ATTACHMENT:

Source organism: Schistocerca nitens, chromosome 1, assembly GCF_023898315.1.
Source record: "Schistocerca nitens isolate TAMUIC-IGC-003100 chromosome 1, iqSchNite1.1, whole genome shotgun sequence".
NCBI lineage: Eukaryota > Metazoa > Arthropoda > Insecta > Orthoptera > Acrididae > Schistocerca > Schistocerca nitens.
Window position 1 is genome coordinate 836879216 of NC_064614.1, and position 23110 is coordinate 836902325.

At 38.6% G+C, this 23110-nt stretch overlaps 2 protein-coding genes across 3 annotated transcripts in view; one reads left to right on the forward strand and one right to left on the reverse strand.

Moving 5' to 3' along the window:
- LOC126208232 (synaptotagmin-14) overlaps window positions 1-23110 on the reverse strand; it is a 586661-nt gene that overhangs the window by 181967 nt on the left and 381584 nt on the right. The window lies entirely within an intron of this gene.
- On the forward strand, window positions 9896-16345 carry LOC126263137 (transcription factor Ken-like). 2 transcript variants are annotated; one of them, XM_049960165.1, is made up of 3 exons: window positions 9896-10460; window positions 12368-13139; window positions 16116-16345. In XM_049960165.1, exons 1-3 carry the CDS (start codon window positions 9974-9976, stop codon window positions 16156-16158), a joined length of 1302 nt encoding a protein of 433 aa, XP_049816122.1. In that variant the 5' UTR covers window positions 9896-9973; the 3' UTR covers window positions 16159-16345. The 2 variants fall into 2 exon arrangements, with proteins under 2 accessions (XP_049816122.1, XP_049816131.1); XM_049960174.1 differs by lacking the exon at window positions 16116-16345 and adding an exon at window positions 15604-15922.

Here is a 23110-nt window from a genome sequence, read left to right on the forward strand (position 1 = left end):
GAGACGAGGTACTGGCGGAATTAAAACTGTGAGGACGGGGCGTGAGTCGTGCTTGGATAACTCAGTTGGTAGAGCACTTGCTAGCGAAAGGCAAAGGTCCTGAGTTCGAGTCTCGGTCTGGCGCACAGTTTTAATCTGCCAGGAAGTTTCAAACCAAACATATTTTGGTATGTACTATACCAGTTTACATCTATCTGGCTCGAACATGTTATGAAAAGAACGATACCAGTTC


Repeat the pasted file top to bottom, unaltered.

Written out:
Source organism: Schistocerca nitens, chromosome 1, assembly GCF_023898315.1.
Source record: "Schistocerca nitens isolate TAMUIC-IGC-003100 chromosome 1, iqSchNite1.1, whole genome shotgun sequence".
NCBI lineage: Eukaryota > Metazoa > Arthropoda > Insecta > Orthoptera > Acrididae > Schistocerca > Schistocerca nitens.
Window position 1 is genome coordinate 836879216 of NC_064614.1, and position 23110 is coordinate 836902325.

At 38.6% G+C, this 23110-nt stretch overlaps 2 protein-coding genes across 3 annotated transcripts in view; one reads left to right on the forward strand and one right to left on the reverse strand.

Moving 5' to 3' along the window:
- LOC126208232 (synaptotagmin-14) overlaps window positions 1-23110 on the reverse strand; it is a 586661-nt gene that overhangs the window by 181967 nt on the left and 381584 nt on the right. The window lies entirely within an intron of this gene.
- On the forward strand, window positions 9896-16345 carry LOC126263137 (transcription factor Ken-like). 2 transcript variants are annotated; one of them, XM_049960165.1, is made up of 3 exons: window positions 9896-10460; window positions 12368-13139; window positions 16116-16345. In XM_049960165.1, exons 1-3 carry the CDS (start codon window positions 9974-9976, stop codon window positions 16156-16158), a joined length of 1302 nt encoding a protein of 433 aa, XP_049816122.1. In that variant the 5' UTR covers window positions 9896-9973; the 3' UTR covers window positions 16159-16345. The 2 variants fall into 2 exon arrangements, with proteins under 2 accessions (XP_049816122.1, XP_049816131.1); XM_049960174.1 differs by lacking the exon at window positions 16116-16345 and adding an exon at window positions 15604-15922.

Here is a 23110-nt window from a genome sequence, read left to right on the forward strand (position 1 = left end):
GAGACGAGGTACTGGCGGAATTAAAACTGTGAGGACGGGGCGTGAGTCGTGCTTGGATAACTCAGTTGGTAGAGCACTTGCTAGCGAAAGGCAAAGGTCCTGAGTTCGAGTCTCGGTCTGGCGCACAGTTTTAATCTGCCAGGAAGTTTCAAACCAAACATATTTTGGTATGTACTATACCAGTTTACATCTATCTGGCTCGAACATGTTATGAAAAGAACGATACCAGTTC